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Inspector Bellamy

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Inspector Bellamy

IFC Home Entertainment

When Claude Chabrol passed away Sept. 12, 2010, he left behind one of the most prolific resumes of the French New Wave. He’s practically made a film every year since debuting with 1958’s Le Beau Serge, and they’ve been mature and competent right out of the gate. His last effort, 2009’s Inspector Bellamy, won’t be mistaken for his last stab at greatness—that would be 2007’s A Girl Cut in Two—but it does offer the rare chance to watch two consummate craftsmen team up in the autumn of their careers.

Gérard Depardieu stars as the curious, modestly famous Paris detective Inspector Bellamy, a character obviously modeled after Belgian crime great Georges Simenon’s creation Inspector Maigret. It’s summer, and as they do every year, Bellamy and his wife Françoise (Marie Bunel) have repaired to her family home in Nîmes in Southern France, a place where, ideally, Bellamy’s mercurial mind can’t go chasing after criminal curiosities. Thanks to a memoir and his name recognition, though, such a curiosity finds him in the form of Noël Gentil (a sleekly forlorn Jacques Gamblin), a sad man who confesses a murder to Bellamy that the local inspector—in whom the stout, intuitive Bellamy has little confidence—is supposed to be investigating. Also throwing a wrench into the summer holiday is the arrival of Bellamy’s young half-brother Jacques (Clovis Cornillac), a drifting possible scam-artist who drinks too much, talks too much, and knows just how to needle his brother out of his usual courtly affability.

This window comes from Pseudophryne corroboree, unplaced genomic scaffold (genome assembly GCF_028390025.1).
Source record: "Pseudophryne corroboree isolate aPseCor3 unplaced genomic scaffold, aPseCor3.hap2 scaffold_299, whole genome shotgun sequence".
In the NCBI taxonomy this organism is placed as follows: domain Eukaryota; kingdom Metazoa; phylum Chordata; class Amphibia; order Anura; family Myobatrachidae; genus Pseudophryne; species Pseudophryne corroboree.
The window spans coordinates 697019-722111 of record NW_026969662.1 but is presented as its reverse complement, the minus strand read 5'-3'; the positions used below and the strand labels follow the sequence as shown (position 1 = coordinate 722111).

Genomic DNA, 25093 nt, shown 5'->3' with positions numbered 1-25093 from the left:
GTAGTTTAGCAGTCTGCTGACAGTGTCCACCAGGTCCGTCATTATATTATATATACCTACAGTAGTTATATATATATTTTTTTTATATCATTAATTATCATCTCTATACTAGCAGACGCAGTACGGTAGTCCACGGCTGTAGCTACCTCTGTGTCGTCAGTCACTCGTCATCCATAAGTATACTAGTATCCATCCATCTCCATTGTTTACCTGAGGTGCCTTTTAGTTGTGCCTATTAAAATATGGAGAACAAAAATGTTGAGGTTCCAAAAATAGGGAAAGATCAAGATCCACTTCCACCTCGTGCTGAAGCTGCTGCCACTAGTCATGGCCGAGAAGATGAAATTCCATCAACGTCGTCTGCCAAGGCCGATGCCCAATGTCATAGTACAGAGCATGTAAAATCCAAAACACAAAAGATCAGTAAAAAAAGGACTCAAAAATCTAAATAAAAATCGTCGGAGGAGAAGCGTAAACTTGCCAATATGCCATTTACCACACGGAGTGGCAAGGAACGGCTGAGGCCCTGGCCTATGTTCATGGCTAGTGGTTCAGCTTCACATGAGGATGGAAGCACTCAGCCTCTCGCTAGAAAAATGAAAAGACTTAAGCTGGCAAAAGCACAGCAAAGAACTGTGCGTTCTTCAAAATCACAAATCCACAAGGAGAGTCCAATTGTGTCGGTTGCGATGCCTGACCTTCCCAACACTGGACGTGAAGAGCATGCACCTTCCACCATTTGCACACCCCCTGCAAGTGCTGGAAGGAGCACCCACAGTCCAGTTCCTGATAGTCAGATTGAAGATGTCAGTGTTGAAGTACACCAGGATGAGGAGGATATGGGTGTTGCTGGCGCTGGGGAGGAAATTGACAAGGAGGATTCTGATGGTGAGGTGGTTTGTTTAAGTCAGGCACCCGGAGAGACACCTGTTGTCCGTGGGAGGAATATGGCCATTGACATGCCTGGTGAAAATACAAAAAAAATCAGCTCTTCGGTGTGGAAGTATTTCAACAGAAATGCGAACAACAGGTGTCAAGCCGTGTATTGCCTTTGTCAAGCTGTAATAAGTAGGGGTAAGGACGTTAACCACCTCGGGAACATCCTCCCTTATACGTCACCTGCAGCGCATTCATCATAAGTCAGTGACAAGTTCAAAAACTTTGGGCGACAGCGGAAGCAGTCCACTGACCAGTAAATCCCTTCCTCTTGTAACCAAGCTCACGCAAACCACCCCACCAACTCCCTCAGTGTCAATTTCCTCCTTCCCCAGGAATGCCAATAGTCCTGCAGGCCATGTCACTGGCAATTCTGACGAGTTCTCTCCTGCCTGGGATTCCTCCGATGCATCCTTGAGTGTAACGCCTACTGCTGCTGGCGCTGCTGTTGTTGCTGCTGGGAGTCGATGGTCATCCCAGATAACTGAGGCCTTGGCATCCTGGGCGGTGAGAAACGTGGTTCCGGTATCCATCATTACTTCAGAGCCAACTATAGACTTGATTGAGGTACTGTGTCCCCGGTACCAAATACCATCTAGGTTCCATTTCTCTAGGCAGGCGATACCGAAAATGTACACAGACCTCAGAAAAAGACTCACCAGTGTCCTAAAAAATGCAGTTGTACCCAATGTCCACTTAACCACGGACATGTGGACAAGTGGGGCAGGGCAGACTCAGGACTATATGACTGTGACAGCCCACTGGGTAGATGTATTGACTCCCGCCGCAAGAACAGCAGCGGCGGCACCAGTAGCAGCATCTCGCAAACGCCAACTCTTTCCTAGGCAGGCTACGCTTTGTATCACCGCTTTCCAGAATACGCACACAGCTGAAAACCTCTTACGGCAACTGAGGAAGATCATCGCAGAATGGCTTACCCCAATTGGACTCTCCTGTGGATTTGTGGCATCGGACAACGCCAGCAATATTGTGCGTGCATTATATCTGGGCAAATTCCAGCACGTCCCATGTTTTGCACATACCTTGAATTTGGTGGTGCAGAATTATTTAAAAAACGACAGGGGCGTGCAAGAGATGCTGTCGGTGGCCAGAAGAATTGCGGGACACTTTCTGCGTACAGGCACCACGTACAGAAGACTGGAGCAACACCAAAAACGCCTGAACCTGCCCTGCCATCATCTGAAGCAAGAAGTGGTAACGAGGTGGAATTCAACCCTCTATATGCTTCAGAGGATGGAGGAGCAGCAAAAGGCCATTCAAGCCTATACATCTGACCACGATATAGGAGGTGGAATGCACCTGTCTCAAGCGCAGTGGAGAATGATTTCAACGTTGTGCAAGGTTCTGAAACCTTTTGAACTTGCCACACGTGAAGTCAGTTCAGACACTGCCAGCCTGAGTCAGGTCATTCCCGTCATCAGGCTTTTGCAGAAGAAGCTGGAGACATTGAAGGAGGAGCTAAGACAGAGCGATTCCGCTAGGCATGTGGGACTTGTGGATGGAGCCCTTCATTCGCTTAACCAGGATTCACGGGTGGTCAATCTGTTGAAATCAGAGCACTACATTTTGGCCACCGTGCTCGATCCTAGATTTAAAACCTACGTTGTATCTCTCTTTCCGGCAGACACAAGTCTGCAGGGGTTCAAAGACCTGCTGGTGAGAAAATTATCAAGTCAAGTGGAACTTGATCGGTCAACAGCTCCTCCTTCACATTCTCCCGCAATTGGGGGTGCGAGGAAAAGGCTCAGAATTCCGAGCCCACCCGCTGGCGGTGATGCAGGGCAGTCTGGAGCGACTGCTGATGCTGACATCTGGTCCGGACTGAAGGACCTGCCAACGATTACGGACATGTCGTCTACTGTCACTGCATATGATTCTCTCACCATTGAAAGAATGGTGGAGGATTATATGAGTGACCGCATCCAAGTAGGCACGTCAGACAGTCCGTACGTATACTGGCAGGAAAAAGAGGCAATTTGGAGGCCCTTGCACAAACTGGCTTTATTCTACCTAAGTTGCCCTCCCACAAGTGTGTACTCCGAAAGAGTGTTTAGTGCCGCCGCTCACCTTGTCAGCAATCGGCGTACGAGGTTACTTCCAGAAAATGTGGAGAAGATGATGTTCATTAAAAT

What Chabrol and his co-writer Odile Barski (who also penned André Téchiné’s The Girl on the Train) concoct here is less a crime thriller than a wry character study of two older, married men: the slippery Gentil and the seemingly steadfast Bellamy. Both have their weaknesses and earthy affections, both have women in their lives with whom they’re hopelessly smitten, and both sometimes find themselves creating thorny situations for themselves. Its a sneaky narrative that makes for a patient, meticulous drama, as it’s not the sort of movie that’s well represented by its poster of Depardieu walking down the street holding a gun.

In fact, its pleasures are best to be found in its beyond subtle whimsy. It’s dedicated to “the two Georges”—writer Simenon and singer/songwriter Georges Brassens—and the movie is dotted with the former’s humanistic details and the latter’s indelible melodies, albeit modestly shaded by Chabrol’s incisive ironies: The movie opens with an off-screen character whistling one of Brassens’ jaunty melodies in a cemetery, as the camera tracks along a row of memorials before finally drifting over the edge of a nearby cliff to the burned-out corpse near the charred remains of a car below. Patiently witty, Inspector Bellamy is an acquired taste even for Francophiles, but its modest rewards deliver a refreshing sang-froid.

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